I’m wondering how many deaths and serious issues will be caused by the constant attacking of pain patients by the media, some healthcare professionals, Disability and Health Insurance Companies etc. It’s already awful to be in pain everyday without all these stressors too. How much more can we take?

Michael G Langley, MD

Since biofeedback was not reimbursable by insurance companies, it was hard getting anyone, insured or uninsured to use it. I, personally, learned early on how to use it for my myofascial pain associated with my fibromyalgia.

Thank you for this informative article. I curious to know if people who have had any stomach surgeries like gastric bypass, gastric sleeve & such are at more risk of serious complications from NSAID’s?


Here you go doctors have been throwing this stuff for years, and now they find out it will kill you…………..CRAZY, THAN LEAVE US CHRONIC PAIN PATIENTS THAT USE OPIODS ALONE


When I first found out the results of my lower spine, I was taking advil thinking it might help my spine, but all that happened was that I took anywhere from 5-8 at a time. They would work for maybe an hour. I knew that was no good for my me. I have done acupuncture, epidurals, chiropractor. Basically every and anything that is out there and the only thing that works for me is the 2 pain meds that I take. They work wonderfully. But just to put out there that there are a lot of people in my situation that have tried every thing out there that is offered and does not help us. Let us be and let us live!!!!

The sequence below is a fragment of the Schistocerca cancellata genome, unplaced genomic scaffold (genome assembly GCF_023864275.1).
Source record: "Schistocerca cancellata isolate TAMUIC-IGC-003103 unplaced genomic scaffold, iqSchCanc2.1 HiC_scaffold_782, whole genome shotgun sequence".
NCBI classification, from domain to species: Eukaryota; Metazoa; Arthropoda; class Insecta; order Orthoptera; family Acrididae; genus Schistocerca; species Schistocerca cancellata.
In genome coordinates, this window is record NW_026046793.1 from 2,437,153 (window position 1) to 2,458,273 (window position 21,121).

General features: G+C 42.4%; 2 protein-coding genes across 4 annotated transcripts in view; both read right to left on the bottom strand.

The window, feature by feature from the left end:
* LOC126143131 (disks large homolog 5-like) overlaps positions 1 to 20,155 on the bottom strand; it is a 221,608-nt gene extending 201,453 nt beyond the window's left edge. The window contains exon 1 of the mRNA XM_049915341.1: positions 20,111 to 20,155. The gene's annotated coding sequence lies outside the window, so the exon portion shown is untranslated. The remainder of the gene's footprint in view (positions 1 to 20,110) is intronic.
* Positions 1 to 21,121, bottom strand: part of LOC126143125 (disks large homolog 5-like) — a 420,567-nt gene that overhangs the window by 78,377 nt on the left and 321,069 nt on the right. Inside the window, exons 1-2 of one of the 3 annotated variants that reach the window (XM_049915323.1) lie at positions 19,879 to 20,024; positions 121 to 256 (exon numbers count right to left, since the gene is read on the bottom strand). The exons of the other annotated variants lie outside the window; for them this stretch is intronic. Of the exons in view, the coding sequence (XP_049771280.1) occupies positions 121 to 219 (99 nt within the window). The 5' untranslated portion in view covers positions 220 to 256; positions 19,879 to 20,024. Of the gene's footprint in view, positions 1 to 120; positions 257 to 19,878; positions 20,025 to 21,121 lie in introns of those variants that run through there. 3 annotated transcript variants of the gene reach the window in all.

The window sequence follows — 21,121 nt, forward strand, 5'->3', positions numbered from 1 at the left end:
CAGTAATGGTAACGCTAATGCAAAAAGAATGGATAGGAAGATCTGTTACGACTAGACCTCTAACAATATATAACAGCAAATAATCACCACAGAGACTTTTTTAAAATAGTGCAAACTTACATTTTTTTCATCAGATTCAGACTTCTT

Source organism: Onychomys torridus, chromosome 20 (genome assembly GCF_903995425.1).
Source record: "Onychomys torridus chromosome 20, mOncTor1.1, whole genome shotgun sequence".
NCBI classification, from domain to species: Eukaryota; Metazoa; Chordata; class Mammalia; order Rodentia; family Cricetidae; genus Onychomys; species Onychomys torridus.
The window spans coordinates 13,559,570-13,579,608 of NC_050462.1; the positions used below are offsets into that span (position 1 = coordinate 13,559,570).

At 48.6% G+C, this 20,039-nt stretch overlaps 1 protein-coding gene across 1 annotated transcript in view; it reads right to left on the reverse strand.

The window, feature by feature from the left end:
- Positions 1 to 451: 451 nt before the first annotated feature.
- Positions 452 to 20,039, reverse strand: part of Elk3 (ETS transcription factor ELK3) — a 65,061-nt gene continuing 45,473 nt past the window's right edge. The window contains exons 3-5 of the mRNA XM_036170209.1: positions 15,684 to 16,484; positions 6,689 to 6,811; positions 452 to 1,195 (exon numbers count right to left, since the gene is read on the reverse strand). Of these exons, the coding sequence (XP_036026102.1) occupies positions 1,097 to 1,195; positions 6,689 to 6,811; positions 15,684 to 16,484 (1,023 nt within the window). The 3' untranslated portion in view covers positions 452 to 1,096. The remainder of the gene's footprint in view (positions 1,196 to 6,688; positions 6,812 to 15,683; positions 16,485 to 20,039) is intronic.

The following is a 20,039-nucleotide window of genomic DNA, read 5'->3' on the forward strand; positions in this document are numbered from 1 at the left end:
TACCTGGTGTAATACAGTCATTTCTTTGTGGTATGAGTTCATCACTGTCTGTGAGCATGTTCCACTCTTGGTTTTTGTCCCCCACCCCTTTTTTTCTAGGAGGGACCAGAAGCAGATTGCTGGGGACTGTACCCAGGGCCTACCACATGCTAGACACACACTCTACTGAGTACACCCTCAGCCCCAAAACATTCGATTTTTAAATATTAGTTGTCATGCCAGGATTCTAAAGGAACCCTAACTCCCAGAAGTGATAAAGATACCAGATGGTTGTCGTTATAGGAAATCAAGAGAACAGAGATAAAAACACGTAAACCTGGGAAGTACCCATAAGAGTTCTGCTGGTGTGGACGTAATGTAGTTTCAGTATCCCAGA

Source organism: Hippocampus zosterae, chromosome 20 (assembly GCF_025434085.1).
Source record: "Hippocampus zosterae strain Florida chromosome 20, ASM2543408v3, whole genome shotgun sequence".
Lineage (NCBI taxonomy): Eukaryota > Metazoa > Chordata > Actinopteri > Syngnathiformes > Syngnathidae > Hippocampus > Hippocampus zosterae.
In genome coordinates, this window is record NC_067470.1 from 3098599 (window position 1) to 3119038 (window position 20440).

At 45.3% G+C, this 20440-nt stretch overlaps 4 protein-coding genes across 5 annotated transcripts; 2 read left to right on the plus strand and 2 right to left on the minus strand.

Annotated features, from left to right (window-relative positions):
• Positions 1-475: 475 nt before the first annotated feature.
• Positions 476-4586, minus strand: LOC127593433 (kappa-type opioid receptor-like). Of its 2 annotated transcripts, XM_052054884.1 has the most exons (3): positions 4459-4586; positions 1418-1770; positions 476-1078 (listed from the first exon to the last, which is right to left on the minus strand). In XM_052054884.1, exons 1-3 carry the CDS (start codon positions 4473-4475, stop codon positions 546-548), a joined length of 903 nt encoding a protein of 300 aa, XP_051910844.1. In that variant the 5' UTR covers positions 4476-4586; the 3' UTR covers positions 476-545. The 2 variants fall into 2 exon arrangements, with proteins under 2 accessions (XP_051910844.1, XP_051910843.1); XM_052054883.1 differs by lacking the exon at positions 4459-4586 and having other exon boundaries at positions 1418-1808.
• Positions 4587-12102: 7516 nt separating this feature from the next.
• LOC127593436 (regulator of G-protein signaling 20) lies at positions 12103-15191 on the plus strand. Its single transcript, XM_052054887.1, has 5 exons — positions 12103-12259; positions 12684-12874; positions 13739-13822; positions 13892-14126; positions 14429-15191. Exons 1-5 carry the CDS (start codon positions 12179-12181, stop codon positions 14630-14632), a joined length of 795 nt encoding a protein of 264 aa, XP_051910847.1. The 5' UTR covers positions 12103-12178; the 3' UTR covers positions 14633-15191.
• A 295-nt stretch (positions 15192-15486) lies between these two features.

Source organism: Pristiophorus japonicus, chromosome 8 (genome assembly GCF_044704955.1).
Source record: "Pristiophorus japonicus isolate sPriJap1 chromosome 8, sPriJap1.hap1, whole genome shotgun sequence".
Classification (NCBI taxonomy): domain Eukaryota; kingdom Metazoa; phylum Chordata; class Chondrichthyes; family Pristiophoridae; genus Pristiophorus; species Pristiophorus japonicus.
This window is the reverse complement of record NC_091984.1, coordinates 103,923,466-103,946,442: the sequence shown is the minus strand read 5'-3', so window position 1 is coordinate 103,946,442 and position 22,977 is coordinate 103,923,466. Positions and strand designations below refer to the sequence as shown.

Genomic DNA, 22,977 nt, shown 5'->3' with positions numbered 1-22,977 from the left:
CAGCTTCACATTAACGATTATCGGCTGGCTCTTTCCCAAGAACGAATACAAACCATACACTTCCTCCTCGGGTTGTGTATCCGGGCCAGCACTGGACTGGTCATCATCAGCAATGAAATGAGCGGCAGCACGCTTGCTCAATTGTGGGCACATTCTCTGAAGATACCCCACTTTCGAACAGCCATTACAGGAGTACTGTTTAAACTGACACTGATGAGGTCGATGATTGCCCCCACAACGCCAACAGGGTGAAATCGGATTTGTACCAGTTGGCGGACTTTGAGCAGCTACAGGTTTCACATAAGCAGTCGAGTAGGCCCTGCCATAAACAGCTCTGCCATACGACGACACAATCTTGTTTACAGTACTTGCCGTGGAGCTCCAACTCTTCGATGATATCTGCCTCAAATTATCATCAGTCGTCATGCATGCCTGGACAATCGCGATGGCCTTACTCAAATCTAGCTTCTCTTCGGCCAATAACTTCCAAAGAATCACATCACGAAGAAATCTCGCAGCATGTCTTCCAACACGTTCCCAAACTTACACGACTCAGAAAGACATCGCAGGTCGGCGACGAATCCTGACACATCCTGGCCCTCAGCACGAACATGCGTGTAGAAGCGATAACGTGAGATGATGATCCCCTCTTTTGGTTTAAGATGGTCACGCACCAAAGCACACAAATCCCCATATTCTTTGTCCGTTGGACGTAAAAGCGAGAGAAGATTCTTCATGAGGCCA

All good ideas for those with minimal chronic pain. For those with bone pain, these options will not touch that. If one has ever had bone pain, they would know.
In the next 10 years, the incidence of LYME will be epidemic proportions. Every biting insect can transfer and one will not know.
Some of the Lyme group of bacteria get into bone marrow and happily chomp away.
Most Lyme loves collagen. Once the collagenous tissue is eroded, one is left with bone on bone, and surgery after surgery to fuse joints together.
It is good to offer options, but unless you, ma’am have firsthand bone pain experience on an ongoing basis, you cannot be expected to understand what helps.
Those with auto immune arthritis, which Lyme also can cause besides genetics playing a role, or have EDS are widely taking meds listed in here, that hurt themselves. I for one have taken overdoses of advil to help with hammer toe surgery.
As always politicians and people do not care about our poor, our hungry, our ill people. No more re-election for these folks if they move to repeal the act to protect chronic pain patients.
Great post for those with plenty of money and time to get all these modes of help, have only flesh pain, and for people not so bad that they are able to ambulate, go to grocery still, cook food, participate in society. Btw, Medicare does not pay for many of these. Can’t even get proper dental care, herbal help, biofeedback, or continuous physical therapy on medicare.


She doesn’t realize how bad chronic pain makes you feels apparently. You can’t slepp, sit, lay down, walk, nothing but nothing makes ypu feel any better.

Vickie Cawley

Hi Cindy,
Thank you for enlightening us, me especially, on the dangers of advertised “safe and effective” over the counter pain medicine. I have multiple health conditions that keep me in constant 24/7 pain and Ibuprofen is all that is available to me. I love your alternative treatment suggestions but, unfortunately for me and many others, none of these options is available (except for a few herbs and supplements which I have tried and they did not work). So, that begs the question, where does that leave us?